MY FUTURE wife got a job in a bank — a job she wouldn’t have got if she was still living in Fermoy.
That was the reason why we came to England in the first place, to save enough money to buy a house and get married.
Although I spent 15 years in my job in Fermoy, I met Mary who also worked there.
She was the best thing that ever happened to me and made up for my wasted years in that job. I must admit that there had been very little employment in Fermoy.
During those years in London, Mary got a nice flat run by two lovely Irish people —Mrs O’Brien from Galway and her husband Patrick from Dunmanway.
We had a great time getting to know London, a wonderful place when you are young. There was so much to see with beautiful parks like Hyde Park and Kensington Park to name but a couple. We were able to go to the many musical shows in the West End like Cats and Les Misérables, Oklahoma, The King and I and lots more. We also visited lovely places outside London. They were marvellous years.
On June 20, 1970 we got married in St Mary’s Catholic Church, Clapham Common, a church we went to every Sunday for mass.
Mary made her own wedding dress and made all the arrangements. She booked the band and the reception in the Alexandra Hotel which was a few minutes walk from the church.
We had about 60 guests and we both paid for all that was involved in the wedding.
It was a beautiful sunny Saturday and of course a very special occasion. I remember stepping out on the hotel balcony, looking across the beautiful Clapham Common Park with the trees, flowers and shrubs in full bloom and the sun shining and thinking of how lucky I was and would you believe at that moment an Irish pipe band came marching by. I just couldn’t believe it. They were playing Irish tunes which made it wonderful.
At 6pm Mary’s brother Billy drove us to the Waterloo Station where we got the train to Portsmouth and the ferry to the Isle of Wight, a beautiful place. The sun shone for the whole week. Our B&B was a lovely place and we had a wonderful time.
We started off married life in a one big roomed flat with a small kitchen and old cooker. I don’t know how Mary cooked our meals on it. There was no water or sink. It was a very bog Victorian house.
As you went in the front door you had a family on the left and right. Up the stairs there was a bathroom that was to be shared. Up some stairs from that we had our flat.
There was an Irish family living across from us. The wife was from Cork and the husband from Kerry and they had one daughter Angela.
At the very top of the house you had two more families. It suited us fine and we had no problems. In fact, we were lucky to get this flat.
We would go to mass every Sunday at 10.30am. When we came out, there was always a man from Dublin selling The Sunday Press from Ireland. Mary’s mother would also send us The Avondhu paper so we would have all the news. It meant I knew how the local GAA were doing. Mary’s mother was always great to write with news of deaths. Mary, like myself would write home regularly.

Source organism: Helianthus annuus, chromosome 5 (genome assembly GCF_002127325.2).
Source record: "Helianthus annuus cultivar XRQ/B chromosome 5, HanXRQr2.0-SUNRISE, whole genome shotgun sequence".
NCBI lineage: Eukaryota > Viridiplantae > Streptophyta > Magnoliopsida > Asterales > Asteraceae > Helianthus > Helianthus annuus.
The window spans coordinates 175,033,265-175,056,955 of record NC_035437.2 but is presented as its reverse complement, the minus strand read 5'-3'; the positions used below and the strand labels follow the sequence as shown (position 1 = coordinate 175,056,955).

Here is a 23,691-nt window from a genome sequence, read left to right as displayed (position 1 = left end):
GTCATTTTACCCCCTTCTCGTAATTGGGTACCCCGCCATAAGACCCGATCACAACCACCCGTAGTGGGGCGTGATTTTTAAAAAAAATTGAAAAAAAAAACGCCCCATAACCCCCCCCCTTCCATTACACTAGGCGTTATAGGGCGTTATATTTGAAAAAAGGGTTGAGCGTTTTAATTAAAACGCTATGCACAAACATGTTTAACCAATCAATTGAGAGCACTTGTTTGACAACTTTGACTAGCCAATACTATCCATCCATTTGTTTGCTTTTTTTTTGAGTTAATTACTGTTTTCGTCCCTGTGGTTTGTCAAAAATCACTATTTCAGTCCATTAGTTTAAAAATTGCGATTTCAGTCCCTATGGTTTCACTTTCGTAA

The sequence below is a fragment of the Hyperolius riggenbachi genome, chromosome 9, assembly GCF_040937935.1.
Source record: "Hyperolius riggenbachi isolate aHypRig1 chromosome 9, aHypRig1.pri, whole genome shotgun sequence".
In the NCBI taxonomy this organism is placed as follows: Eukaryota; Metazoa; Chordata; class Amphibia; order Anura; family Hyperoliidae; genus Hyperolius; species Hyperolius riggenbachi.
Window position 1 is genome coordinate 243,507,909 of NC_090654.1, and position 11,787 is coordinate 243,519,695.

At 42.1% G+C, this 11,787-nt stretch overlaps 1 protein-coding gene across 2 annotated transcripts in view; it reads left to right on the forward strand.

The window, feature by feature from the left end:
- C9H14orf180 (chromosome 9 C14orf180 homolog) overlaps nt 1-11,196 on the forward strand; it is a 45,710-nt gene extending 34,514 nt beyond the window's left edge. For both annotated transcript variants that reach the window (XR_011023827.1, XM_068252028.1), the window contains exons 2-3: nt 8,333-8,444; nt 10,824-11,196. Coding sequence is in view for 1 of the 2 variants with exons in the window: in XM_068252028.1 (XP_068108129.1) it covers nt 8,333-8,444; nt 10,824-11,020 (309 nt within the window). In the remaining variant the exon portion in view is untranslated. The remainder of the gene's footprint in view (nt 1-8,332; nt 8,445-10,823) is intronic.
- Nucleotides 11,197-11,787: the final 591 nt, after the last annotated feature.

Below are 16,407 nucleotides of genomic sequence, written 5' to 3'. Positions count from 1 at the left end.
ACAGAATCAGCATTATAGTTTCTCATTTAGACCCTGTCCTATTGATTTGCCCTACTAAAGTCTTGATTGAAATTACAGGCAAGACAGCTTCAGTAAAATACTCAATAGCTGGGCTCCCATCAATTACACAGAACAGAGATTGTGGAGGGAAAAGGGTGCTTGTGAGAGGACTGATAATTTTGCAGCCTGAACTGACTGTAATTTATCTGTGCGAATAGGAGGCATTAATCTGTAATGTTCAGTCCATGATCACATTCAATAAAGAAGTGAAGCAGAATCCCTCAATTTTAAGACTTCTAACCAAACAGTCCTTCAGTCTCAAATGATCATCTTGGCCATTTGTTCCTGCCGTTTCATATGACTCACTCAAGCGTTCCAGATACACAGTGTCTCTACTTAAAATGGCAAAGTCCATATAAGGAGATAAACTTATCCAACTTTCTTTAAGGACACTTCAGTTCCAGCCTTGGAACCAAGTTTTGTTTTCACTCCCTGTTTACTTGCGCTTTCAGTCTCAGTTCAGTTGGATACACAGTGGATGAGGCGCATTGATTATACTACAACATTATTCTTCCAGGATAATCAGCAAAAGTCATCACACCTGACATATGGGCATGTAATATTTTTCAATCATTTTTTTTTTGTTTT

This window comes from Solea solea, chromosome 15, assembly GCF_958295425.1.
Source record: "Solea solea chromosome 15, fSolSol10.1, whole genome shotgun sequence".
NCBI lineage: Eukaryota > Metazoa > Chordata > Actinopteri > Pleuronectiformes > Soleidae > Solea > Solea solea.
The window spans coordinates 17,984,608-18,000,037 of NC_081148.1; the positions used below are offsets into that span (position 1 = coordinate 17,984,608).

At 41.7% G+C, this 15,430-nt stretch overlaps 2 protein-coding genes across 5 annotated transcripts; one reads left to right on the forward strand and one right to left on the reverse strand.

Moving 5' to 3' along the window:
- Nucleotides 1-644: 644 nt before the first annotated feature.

Our ambition was to save enough money to put down a deposit on a house. The Labour Party was in government at the time and you could buy a house for €6,000.
Neither of us smoke or drank so saving €1,000 as a deposit was a possibility. Unfortunately, the Tory Party got into power and as a result, the houses went up to €12,000. It was a great blow to our plans as well as to many others who dreamed of having a house of their own.
Our daughter Siobháin was born on July, 28, 1971 in the South Maternity Hospital, Clapham. Her birth was a wonderful and special occasion.
When I look back at it now, I don’t know how Mary managed. She was absolutely marvellous. You must remember that it was only a small flat with no water or sink in the kitchen. We had little space for Siobháin in her cot. It was a tough time for us but especially for Mary.
We went to Lambeth Council to see if they could give us a house but they had about 6,000 people on the waiting list. Mary was not well received by the office and was told to wait in line. She wrote to the manager of housing, explaining our situation and they agreed that our flat was no place for a baby. We were offered a flat in a very densely populated area in Brixton. It was in a very high building. With the shortage of housing in London, the government was building vast estates outside London and encouraging families to move out. One of these towns was Basington in Hampshire. We decided to give it a try.
After that our son Seán was born on November 10, 1974 in Basingtoke Hospital-another wonderful occasion in our lives.